import flask
from flask import Flask
import logging
import time

import numpy as np
import matplotlib.pyplot as plt

import tensorflow_datasets as tfds
import tensorflow as tf
import tensorflow_text

import source.config as config
from source.preprocessing import *
from source.transformer import *

app = Flask(__name__)

def predict():
   sentence = request.args.get("sentence")
   response = translator(sentence).numpy()
   return flask.jsonify(response)

if __name__ == "__main__":
   translator = tf.saved_model.load('../translator')"", port="9999")

MLOps pipeline for machine translation: operations (CI/CD)

Once the codebase is ready we can then move ahead with our third and final phase i.e. operations, this is where we will implement continuous deployment and continuous integration. This is where things get a bit tricky. But fret not, I have divided the whole operations into different sections so that each and every module will be clear and easy to follow. These are the steps that we will follow:

  • 1 Creating a Github repo.
  • 2 Creating an image using a Docker file.
  • 3 Pushing the image to Google Cloud Build.
  • 4 Deploying.

See also

4 Ways Machine Learning Teams Use CI/CD in Production

Creating a GitHub repo

The first step is to push all your code from the local directory to your GitHub account. This will help us to connect the repo directory to the Google Cloud Development. And from there we can create Kubernetes pods and deploy the app in the same.  


The dockerfile enables us to create a container which is a type of software that wraps up an application including its libraries and dependencies. It also creates a static environment which enables the application to run in any environment. 

Docker on the other hand is software that builds and manages the container. And we can create as many containers as we want.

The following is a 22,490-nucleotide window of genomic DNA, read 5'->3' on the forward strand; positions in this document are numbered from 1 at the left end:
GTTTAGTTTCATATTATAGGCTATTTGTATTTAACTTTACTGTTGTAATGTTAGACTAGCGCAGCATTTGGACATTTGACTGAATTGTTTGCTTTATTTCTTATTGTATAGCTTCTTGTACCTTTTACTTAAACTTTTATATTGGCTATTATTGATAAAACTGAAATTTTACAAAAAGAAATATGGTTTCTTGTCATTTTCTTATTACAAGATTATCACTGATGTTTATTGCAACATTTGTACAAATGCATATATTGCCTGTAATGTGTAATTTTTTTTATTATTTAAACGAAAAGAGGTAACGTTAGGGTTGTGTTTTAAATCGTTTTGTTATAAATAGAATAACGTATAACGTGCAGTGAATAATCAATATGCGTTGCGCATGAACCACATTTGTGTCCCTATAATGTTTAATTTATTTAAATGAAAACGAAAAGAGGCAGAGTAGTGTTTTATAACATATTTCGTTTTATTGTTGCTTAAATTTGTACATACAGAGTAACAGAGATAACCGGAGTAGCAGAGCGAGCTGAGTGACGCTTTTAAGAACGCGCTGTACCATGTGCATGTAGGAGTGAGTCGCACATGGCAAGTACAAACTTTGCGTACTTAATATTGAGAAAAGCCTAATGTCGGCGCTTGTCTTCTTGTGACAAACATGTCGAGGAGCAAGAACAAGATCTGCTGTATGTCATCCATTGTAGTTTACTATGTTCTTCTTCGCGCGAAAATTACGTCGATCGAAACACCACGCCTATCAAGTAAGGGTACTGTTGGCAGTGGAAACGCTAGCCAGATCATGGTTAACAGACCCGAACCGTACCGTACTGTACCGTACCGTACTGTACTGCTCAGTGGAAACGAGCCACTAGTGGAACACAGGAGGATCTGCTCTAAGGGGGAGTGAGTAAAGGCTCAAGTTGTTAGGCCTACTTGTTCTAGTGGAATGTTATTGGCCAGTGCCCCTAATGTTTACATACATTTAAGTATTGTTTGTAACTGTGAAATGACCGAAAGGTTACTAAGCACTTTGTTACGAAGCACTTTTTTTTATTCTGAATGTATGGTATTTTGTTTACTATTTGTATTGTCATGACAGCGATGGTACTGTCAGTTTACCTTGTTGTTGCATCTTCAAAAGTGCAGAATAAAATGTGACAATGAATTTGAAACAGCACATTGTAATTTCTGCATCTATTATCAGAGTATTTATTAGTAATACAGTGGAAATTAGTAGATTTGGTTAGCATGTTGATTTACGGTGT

In order to create a container for our, we need to create a Dockerfile. This file i.e. image must store all the instructions that need to be followed to build the container. Some of the general instructions are:

  • 1 Installing the programming language, in our case python.
  • 2 Creating environment.
  • 3 Installing the libraries and dependencies.
  • 4 Copying the models, API, and other utility files for proper execution.

In the example below you will see how I have structured the Docker configuration. Quite simple and minimalist. 

FROM python:3.7-slim
RUN apt-get update

COPY . ./

RUN ls -la $APP_HOME/

RUN pip install -r requirements.txt

CMD ["python3","" ]

Google Cloud development

After configuring the Dockerfile we will then use Google Cloud Development or GCD to automate the CI/CD pipeline. Of course, you can use any other service like Azure, AWS, and so on but I found that GCD is simple and easy to use. I will explain this section in detail so that it will be easy for you to grasp the full concept and understand the process. 

The first step will be to log in to your GCD account, if you are a new user then you will get a free $300 credit that you can use within 90 days.